For most of his term a slim majority said yes when asked whether they thought foreign leaders respected him — impressive resilience, really, for a guy who was pilloried for blowing hot and cold first on Mubarak’s ouster and then on Morsi’s. Sunni leaders certainly didn’t respect O for that, but then who cares what the oilbags in Saudi Arabia think? Last year, though, the bottom dropped out: Now he’s at 41/53 on the “respect” question. It’s not Republicans who’ve soured on him, either, as they never thought much of O’s international leadership in the first place. It’s independents and even Democrats who’ve lost that Hopenchangey feeling:
My first thought when I saw that was Syria. He was so roundly humiliated by his “red line” last fall, first announcing an attack, then backing off to punt the issue to Congress, then allowing Vladimir Putin of all people to bail him out with a phony disarmament compromise, that even center-lefties can’t escape the conclusion that The One doesn’t know what he’s doing. But then I wondered — how closely did the public follow the whole Syria saga? I know O ended up giving a short primetime speech on it, but I’m skeptical that any foreign policy decision that doesn’t result in war penetrates the public’s consciousness too deeply. I think his falling numbers might be an accumulation of things: Syria, certainly, but also Snowden’s revelations about the NSA data-mining abroad and spying on foreign leaders like Angela Merkel. And there’s surely some irritation over his nuke deal with Iran baked in the cake, especially among strong supporters of Israel. Even Canada’s annoyed with him for his endless dithering on the Keystone pipeline. David Cameron seems to like him okay, I guess. Who else?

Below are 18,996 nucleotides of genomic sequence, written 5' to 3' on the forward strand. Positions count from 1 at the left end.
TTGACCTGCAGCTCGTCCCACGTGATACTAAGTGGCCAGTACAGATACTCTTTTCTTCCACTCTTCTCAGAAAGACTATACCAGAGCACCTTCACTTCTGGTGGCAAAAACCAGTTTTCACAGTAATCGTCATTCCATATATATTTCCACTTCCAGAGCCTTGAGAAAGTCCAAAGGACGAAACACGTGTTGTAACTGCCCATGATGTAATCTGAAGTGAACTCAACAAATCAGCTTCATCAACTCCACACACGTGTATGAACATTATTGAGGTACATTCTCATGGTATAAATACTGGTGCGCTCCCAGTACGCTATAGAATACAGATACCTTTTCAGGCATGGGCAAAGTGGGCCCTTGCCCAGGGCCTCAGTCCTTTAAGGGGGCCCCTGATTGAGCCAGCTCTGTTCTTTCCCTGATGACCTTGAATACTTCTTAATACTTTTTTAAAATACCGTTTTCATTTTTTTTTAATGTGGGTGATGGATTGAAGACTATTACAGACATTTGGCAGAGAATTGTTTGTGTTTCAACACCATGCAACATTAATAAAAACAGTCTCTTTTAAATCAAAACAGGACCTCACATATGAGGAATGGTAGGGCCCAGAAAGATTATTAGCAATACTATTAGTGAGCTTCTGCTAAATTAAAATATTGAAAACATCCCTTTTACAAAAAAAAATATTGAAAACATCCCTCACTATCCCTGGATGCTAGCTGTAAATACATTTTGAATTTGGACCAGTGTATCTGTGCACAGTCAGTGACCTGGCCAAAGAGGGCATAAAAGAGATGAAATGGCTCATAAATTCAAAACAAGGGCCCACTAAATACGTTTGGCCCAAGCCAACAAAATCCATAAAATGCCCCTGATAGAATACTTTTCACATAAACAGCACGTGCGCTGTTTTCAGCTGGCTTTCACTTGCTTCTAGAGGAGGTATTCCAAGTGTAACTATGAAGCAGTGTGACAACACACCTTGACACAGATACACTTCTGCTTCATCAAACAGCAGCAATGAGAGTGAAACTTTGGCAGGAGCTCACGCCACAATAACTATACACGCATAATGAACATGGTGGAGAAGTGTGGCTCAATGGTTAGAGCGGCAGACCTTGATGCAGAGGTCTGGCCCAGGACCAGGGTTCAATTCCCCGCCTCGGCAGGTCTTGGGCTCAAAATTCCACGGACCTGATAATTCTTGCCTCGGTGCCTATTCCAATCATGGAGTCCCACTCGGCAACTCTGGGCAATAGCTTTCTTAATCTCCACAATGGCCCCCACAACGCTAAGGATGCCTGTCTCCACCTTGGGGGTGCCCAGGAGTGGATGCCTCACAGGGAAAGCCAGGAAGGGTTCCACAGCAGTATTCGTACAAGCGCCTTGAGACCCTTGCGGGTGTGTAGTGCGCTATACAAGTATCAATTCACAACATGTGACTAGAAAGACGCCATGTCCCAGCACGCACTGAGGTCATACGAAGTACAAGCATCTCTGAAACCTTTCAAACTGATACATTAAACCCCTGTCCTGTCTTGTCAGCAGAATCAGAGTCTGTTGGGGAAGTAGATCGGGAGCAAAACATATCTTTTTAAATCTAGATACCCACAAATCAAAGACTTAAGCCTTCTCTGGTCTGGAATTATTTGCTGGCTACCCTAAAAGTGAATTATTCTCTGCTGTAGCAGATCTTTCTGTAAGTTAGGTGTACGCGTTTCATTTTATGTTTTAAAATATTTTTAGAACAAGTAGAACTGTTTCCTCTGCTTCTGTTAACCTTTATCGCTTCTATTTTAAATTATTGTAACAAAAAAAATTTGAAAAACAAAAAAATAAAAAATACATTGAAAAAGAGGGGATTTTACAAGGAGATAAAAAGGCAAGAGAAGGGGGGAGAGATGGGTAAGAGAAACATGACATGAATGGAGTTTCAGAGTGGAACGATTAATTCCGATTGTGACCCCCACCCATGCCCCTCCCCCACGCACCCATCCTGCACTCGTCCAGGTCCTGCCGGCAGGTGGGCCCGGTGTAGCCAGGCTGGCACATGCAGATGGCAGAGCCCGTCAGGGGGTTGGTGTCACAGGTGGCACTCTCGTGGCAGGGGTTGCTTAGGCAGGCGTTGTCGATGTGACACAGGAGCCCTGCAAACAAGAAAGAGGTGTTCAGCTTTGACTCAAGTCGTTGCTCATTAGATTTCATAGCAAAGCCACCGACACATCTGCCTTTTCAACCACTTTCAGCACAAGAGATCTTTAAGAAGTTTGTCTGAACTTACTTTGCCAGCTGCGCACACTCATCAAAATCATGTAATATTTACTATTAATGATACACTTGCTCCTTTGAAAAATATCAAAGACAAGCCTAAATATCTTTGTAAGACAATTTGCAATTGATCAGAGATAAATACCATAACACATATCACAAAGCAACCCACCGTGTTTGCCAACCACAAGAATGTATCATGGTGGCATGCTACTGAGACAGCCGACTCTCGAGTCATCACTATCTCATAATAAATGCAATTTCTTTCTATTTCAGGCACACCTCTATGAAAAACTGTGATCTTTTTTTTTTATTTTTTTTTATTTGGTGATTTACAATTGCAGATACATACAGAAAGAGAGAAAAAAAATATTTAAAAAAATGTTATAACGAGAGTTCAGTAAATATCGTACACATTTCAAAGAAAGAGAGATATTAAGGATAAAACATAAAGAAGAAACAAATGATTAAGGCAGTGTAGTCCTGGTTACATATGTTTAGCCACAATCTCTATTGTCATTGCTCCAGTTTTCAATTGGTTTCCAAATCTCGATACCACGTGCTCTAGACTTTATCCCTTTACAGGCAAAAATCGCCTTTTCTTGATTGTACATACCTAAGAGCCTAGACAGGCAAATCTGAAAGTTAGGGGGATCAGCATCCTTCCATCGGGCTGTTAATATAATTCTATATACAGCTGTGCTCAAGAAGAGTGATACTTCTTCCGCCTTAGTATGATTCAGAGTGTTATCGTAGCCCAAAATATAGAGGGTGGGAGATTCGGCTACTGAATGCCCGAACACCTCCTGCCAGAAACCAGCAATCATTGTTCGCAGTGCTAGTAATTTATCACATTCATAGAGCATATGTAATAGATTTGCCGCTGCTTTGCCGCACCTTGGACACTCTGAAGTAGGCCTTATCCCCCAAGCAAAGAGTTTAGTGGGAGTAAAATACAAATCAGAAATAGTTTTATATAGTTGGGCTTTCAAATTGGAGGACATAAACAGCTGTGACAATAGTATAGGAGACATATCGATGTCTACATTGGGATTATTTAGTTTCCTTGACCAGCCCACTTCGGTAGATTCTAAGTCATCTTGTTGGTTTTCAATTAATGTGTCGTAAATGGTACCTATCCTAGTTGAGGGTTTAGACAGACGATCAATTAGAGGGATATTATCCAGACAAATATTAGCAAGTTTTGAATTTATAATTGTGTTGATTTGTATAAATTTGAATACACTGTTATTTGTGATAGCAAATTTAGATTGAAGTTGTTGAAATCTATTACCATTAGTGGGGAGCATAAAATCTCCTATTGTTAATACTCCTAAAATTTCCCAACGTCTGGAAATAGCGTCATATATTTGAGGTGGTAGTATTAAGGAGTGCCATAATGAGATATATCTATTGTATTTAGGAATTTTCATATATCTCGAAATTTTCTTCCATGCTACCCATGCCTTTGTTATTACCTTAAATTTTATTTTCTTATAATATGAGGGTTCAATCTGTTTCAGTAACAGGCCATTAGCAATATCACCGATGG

Here’s the graph that blew my mind. Americans’ satisfaction with the country’s place in the world goes south under Bush as the Iraq war drags on — but it never recovers. Compare the numbers in 2007, at the height of sectarian violence in Iraq, to the numbers today.
Identical. Nothing Obama’s done, including total withdrawal from Iraq, has moved the needle much; last year’s modest improvement was, I suspect, more a boost he got after his election than a reaction to anything that happened abroad. I’m tempted to say that some of this is a response to the lack of U.S. leverage over the Arab Spring, but that doesn’t work. The numbers are almost the same from 2010, before the revolution in Egypt, to 2012. Maybe there’s simply nothing the White House can do to improve this metric short of winning a war or riding a major economic recovery. The latter would at least restore some sense among the public that “America’s back” rather than an empire in decline.
Exit question: Will numbers like this make O more or less inclined to be bold vis-a-vis Ukraine and Venezuela? Maybe he figures he should cut his losses and not challenge Putin to another game of chess. Checkers, i.e. approving Keystone, seems hard enough for him. But then, there’s nothing happening domestically for the rest of the year, and maybe for the rest of his term if Republicans can’t put something together on immigration. That’s why lame-duck presidents tend to focus on foreign policy in their last years in office. If/when the Iran nuke detente falls apart, he won’t have much of a legacy abroad either. Maybe a firm line on Ukraine against Putin will be his way of recovering some respect.